Analysis Of Mary Shelley 's ' Frankenstein ' Essay

Analysis Of Mary Shelley 's ' Frankenstein ' Essay

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Scientific discovery is a concept that is hard to understand because morality is always in the back of our minds. Frankenstein by Mary Shelley is a novel that condemns scientific experimentation and exploration. The relationship between Walton and Frankenstein show this as well as the choices Frankenstein makes. Frankenstein is the scientist that goes too far in his experiments, and at the end of the novel, he explains to Walton that he should turn back and let things go. This fight against morality and science is one that is consistent, but the novel condemns science.
Throughout the book, Mary Shelley created many people who were against Frankenstein’s science. M. Krempe was a professor at the college that told Frankenstein to start his education over, and the science he studied was nothing. M. Krempe tells Frankenstein, “In what desert land have you lived, where no one was kind enough to inform you that these fancies which you have so greedily imbibed are a thousand years old and as musty as they are ancient?” (26). Frankenstein has been studying the science that doesn’t seem to have boundaries and it is very controversial. It also has no real solid evidence about the studies it has. This quote shows how M. Krempe did not appreciate the sciences that Frankenstein was studying and that he needs to learn others. However, in the novel, Frankenstein does not appreciate the advice and so ignores him.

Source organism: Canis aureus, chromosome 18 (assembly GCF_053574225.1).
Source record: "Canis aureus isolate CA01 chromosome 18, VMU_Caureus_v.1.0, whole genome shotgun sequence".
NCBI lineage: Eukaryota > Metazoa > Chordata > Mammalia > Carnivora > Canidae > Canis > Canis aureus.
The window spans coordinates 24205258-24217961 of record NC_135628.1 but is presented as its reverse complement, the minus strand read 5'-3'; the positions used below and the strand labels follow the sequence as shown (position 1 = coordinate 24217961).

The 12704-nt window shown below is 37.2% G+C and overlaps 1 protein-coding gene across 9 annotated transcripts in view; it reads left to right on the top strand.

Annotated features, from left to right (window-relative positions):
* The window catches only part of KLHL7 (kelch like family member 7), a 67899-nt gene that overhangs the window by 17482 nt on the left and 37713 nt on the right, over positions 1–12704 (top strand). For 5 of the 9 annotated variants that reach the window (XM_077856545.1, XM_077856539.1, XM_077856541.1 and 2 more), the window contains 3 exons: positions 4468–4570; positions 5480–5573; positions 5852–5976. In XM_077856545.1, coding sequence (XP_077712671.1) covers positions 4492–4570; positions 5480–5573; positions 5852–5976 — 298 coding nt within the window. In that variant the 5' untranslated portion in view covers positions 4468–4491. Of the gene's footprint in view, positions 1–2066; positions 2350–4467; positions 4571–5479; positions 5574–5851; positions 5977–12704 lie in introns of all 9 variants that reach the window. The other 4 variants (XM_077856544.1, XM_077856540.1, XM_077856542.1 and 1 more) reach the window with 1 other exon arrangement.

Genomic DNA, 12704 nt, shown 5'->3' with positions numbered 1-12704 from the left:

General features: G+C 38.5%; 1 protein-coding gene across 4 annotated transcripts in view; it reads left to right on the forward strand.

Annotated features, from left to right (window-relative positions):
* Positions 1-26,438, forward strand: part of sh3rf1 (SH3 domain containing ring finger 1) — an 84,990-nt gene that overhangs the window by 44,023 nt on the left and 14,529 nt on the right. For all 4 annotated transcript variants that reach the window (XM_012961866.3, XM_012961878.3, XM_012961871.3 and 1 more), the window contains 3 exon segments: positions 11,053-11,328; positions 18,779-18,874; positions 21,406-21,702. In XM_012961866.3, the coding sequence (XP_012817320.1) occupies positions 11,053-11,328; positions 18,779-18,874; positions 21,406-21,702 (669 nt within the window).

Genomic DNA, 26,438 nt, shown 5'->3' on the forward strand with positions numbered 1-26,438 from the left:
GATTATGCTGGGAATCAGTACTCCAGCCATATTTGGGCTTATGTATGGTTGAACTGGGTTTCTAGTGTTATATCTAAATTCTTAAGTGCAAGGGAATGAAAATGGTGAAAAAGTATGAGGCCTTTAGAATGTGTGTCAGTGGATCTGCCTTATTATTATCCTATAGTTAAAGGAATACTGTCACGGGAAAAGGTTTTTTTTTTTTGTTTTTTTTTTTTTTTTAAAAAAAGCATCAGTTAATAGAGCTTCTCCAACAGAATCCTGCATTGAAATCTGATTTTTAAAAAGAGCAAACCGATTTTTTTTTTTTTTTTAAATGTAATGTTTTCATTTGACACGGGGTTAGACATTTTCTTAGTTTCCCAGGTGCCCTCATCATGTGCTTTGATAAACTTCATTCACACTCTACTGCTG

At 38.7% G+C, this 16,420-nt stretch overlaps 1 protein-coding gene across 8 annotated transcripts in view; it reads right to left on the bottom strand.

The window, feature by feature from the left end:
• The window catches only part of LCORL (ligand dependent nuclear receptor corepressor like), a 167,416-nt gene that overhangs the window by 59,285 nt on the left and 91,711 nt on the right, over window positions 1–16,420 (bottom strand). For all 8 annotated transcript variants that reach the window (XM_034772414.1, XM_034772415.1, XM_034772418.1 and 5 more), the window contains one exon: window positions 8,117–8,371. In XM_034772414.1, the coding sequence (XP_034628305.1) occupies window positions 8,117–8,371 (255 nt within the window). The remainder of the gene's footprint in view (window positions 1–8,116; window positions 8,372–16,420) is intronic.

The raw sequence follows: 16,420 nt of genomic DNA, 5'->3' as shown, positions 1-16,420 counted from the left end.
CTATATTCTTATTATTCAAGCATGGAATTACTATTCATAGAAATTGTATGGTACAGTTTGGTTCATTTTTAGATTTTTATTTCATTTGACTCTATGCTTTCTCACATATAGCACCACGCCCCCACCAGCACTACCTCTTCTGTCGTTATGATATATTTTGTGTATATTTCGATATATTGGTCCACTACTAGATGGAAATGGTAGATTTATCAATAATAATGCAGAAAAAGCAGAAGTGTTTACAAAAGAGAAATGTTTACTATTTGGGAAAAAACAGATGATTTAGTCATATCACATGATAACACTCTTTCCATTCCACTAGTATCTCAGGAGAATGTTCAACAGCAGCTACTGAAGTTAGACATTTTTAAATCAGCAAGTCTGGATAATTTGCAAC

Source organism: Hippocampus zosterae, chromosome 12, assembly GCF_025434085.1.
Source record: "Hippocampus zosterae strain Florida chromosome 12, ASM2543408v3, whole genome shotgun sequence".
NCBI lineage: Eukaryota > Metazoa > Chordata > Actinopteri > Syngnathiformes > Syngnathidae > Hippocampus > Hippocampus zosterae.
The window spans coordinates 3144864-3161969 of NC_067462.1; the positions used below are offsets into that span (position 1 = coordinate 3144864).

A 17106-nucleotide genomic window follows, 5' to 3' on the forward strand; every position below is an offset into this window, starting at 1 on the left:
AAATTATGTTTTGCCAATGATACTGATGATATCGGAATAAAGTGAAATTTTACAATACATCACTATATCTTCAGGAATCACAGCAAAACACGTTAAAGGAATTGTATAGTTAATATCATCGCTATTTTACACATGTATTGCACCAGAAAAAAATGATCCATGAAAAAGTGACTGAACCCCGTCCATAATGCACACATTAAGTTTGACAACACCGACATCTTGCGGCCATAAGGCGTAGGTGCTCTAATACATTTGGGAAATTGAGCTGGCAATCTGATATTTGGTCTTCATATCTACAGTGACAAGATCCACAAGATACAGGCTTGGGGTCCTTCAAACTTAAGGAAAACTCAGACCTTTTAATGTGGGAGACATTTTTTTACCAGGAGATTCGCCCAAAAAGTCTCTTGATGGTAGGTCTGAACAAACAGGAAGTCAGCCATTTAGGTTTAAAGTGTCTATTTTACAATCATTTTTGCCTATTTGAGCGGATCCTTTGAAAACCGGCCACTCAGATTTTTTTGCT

M. Krempe was just one person who disagreed with the science Victor was studying. His father was another person who did not appreciate his learning decisions. His father describing the science that should not be looked at is described with this narration, “My father looked carelessly at the title-page of my book and said, ‘Ah! Cornelius...


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...ng what he wanted only to die. Walton, who listened to his whole story and believed him, took this advice to heart. Walton took the advice from Frankenstein instead of making the same mistakes. Walton could have lead his crew to death and he would have held that on his shoulders for the rest of his life. Instead he let the story of one man change his perspective on life and let it help him.
Mary Shelley wanted to make a scary story to be told to future generations. She also made an example of how scaring people can also help to teach lessons. She allowed Frankenstein readers to be afraid of crossing a line, but she also put a story in a story that allowed readers to see how one life can change another. She wanted people to see how it could help others, and this is why Walton was included in the story. Scary stories can teach lessons, and Mary Shelley has proved this.

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